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Developers Plan on Using $26 million in Federal Economic Recovery
 Zone Bonds to Build a $38 million 180-room Wyndham Branded
 Hotel in Downtown Greensboro

News and Record, Greensboro, N.C.McClatchy-Tribune Regional News

July 09, 2010 --A proposed new luxury hotel at South Elm and Davie streets had seemed a lost cause.

When the deadline came and went for federal bond financing, and the hotel backers failed to follow through on their application, the project had appeared to fade, quietly, into oblivion. Now it's back, with a revamped vision and a formidable operating partner.

The $38 million hotel would bear the well-known Wyndham flag, a good fit in a community whose PGA Tour golf tournament also carries the Wyndham name.

The Wyndham Hotel Group includes more than 7,090 properties in 65 countries.

The new hotel would be privately financed through $26 million in federal economic recovery zone bonds, which enable borrowing at discount rates. The buyers of those bonds also are exempt from taxes on the interest they earn. The rest of the backing would come from $8 million in new-market tax credits, and $4 million in the owners' equity. Further, financiers have been assembled to market the bonds and tax credits. No taxpayer money would be involved.

Among modifications in the plans for the project are more stories (10 versus eight) but fewer rooms (180 versus 200). Having seen the original plans, a consultant hired by the city to evaluate the original proposal had cast doubt on the project in January. Now, based on the revisions, HVS Consulting and Variation Services forecasts profits as early as the very first year.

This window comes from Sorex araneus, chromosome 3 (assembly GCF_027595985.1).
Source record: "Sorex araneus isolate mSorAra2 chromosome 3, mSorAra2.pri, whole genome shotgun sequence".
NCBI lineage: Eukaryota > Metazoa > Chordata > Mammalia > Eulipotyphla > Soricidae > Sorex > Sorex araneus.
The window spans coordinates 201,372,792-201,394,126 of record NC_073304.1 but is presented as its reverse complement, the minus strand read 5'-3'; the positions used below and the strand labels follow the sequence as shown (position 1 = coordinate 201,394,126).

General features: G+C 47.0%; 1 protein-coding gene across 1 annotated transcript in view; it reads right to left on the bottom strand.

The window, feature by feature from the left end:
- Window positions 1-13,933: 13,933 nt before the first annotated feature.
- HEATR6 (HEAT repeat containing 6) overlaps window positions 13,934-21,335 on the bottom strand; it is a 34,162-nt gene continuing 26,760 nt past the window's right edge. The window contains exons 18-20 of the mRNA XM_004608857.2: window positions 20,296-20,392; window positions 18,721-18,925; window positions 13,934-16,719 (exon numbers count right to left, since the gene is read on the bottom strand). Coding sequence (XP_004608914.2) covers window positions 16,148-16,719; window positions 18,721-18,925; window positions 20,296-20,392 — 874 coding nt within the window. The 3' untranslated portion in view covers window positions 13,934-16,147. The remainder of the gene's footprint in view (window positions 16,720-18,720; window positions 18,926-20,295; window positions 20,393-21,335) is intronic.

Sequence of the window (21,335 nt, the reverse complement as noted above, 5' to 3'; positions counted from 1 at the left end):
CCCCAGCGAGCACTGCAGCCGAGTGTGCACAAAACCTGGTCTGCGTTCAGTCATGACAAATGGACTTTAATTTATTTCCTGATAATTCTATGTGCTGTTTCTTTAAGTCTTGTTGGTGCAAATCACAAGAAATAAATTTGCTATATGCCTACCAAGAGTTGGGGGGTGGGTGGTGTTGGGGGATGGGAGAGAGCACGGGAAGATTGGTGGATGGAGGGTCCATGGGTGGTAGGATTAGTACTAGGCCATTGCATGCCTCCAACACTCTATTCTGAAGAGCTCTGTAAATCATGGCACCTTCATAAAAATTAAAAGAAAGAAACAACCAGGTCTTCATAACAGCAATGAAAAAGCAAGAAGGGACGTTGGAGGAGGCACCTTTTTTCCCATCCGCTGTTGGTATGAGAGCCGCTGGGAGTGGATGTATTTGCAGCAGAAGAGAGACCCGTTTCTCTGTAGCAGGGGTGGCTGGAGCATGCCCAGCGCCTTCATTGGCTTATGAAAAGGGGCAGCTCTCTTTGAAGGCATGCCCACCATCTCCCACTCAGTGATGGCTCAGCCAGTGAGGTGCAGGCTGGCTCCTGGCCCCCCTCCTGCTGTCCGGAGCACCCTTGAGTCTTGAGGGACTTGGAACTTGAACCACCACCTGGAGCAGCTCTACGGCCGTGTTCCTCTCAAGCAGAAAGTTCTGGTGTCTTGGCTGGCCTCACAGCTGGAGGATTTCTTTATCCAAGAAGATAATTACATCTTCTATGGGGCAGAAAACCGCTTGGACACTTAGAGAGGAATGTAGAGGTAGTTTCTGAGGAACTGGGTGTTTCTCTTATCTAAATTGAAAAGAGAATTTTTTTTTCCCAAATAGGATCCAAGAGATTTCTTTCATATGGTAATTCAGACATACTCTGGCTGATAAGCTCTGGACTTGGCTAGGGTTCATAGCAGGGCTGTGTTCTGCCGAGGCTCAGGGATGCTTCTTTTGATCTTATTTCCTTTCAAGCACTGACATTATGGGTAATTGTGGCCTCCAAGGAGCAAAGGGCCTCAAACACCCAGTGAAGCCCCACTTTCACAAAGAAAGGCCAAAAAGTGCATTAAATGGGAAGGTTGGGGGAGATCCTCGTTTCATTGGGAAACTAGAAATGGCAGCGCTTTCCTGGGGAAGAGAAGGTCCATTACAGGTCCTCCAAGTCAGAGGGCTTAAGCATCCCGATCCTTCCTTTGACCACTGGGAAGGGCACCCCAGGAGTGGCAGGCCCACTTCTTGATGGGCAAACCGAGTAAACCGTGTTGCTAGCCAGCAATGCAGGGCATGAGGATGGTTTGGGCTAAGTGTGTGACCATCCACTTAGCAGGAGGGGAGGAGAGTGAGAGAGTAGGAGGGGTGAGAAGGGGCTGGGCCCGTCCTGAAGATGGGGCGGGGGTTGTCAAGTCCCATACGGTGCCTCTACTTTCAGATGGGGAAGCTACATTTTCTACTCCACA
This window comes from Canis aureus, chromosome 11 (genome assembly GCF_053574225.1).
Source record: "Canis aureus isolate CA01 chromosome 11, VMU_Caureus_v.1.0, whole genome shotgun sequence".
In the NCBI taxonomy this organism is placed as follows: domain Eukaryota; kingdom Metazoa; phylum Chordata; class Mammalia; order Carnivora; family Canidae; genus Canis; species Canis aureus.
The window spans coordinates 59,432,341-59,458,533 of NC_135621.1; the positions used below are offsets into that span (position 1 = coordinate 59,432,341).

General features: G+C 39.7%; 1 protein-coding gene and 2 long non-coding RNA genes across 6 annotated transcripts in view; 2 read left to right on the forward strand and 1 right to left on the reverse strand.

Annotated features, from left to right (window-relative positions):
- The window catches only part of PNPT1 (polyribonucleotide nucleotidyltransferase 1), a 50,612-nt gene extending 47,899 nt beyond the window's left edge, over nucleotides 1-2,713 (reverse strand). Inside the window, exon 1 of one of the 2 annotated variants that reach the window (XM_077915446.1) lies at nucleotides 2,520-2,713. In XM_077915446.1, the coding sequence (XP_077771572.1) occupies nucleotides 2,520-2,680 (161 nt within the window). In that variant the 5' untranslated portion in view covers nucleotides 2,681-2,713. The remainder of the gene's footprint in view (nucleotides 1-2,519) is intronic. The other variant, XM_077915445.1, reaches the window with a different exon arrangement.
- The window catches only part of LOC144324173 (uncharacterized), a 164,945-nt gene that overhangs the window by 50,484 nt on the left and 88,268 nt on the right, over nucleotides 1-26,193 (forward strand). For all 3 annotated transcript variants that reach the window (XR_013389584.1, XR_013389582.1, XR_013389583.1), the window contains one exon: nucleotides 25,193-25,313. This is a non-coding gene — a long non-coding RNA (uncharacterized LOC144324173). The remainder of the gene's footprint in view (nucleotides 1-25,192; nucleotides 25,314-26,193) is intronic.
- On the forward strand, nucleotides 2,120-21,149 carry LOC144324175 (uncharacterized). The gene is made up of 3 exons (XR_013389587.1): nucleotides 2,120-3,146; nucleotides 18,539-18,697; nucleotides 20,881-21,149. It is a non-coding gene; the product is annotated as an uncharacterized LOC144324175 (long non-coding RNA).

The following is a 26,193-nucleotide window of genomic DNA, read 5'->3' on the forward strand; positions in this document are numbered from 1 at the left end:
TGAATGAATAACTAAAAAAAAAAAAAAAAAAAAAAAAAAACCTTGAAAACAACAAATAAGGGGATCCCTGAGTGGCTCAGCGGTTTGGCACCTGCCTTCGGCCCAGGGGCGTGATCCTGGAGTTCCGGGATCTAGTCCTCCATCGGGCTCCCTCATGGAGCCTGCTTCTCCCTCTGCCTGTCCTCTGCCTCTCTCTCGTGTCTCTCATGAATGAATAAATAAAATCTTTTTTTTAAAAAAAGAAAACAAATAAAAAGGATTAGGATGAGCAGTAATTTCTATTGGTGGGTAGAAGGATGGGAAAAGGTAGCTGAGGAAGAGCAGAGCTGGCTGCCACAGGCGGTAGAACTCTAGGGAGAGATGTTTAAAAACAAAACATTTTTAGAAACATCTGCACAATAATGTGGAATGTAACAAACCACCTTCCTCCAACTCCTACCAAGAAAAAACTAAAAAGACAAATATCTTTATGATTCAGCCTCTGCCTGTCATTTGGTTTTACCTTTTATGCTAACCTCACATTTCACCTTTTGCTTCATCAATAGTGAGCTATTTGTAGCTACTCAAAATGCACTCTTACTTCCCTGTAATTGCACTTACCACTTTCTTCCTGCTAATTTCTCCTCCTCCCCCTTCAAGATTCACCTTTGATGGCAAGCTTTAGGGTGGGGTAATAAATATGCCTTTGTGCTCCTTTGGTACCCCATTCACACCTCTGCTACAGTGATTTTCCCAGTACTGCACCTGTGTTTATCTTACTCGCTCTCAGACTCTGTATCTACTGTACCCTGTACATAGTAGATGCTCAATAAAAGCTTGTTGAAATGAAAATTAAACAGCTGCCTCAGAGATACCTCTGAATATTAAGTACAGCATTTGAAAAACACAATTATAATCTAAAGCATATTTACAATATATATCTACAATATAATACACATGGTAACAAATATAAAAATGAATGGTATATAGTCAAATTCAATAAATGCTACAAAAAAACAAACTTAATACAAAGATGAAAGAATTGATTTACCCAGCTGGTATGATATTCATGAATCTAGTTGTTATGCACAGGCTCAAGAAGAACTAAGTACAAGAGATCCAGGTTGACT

Even so, reasonable people will continue to disagree about the wisdom of placing yet another hotel in a market that some experts say is already saturated with hotel rooms. If a new downtown hotel would work, longtime local hotelier Dennis Quaintance has said, he'd have built one.

But the new hotel would be located in the heart of downtown, only a few steps from restaurants, the International Civil Rights Center and Museum and Triad Stage. It would be attached to an established event facility, Elm Street Center, whose owners are partners in the hotel project. The hotel also could extend the distinctive vibe of Elm Street to the still-moribund Davie Street, and (we can only hope) beyond.

Another major sticking point had been the casual oversight of the recovery bonds vetting process by the county commissioners and the Greensboro City Council, who chose to take rubber-stamp approaches to the process, since it didn't involve local tax money. That prompted Quaintance and his partner, Mike Weaver, to file (and eventually withdraw) a lawsuit alleging that the process had been neither thorough nor transparent. Quaintance and Weaver obviously had a stake in the outcome, since the new hotel would be a competitor. But they also had a point.

As improved as the new vision for the hotel may be, it deserves a thorough hearing. Since recovery bonds again are involved, there will be another vetting process, including the county commissioners.

They should do it right this time.


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